His work when described, could be considered as rather colorful and truly organic in structure. Dan Klein described his art as visceral and gestural. Lipofsky preferred to create his glass works in partial translucency and contour them into curvaceous shapes such as bubbles and irregular objects. Glassblowing was his to conquer with his adamant skills and talents. He garnered many awards for his passion, including the Lifetime Achievement Award from the Art Alliance for Contemporary Glass in Chicago, as well as two National Endowment for the Arts grants in 1974 and 76'. His works can currently be found at many locations spread across the United States and other countries. He has art pieces at the High Museum of Art in Atlanta, the Metropolitan Museum of Art in New York, and the National Museum of Modern Art in Kyoto (Japan).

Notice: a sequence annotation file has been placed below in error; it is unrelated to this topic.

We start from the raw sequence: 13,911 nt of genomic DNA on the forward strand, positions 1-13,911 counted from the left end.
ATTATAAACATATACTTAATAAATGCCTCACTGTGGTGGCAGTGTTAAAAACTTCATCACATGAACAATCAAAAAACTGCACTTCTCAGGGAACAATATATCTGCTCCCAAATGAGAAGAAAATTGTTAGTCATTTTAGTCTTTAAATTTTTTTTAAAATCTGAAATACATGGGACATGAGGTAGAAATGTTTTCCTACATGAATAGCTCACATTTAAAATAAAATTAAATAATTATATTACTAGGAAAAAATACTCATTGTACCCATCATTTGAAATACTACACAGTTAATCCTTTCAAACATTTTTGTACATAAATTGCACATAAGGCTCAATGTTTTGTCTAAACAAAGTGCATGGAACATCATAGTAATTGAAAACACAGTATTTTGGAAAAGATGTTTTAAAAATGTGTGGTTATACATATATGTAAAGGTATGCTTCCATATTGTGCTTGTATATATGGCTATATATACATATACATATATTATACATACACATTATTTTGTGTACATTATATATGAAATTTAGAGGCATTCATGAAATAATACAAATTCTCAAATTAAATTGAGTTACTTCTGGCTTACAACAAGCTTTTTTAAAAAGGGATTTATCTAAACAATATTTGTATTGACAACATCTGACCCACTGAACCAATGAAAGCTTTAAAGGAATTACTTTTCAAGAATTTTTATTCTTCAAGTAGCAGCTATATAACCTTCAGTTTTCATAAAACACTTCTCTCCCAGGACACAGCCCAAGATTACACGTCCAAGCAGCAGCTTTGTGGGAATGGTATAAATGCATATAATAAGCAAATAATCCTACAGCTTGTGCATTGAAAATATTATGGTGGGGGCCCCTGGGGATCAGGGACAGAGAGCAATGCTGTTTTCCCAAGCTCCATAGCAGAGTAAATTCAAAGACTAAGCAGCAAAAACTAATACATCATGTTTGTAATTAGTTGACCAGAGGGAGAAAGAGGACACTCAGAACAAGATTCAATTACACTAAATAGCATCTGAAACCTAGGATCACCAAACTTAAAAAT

Read more »

Ng Eng Teng : The Grandfather of Singaporean Sculpture

Thursday, February 10, 2011 1 comments
Singaporean artist Ng Eng Teng was well known for his legacy of figure-shaped sculptures, including themes such as maternal love and human emotion. Forever remembered as the grandfather of sculpture in Singapore's culture, he lived up to the name ever since his human creativity began. In 1934, Ng was a child who loved to play with plasticine. He would make figures out of the material and shape miniature artworks in his play sessions. The young Ng graduated from his Senior Cambridge exams in 1955 and together with fellow artist Liu Kang, went to the British Council to take classes of painting and sculpture. In 1959, Jean Vullock introduced Ng to ciment fondu, a novelty medium at the time.


Sculpture by Ng Eng Teng, Picture taken by Marcus Lim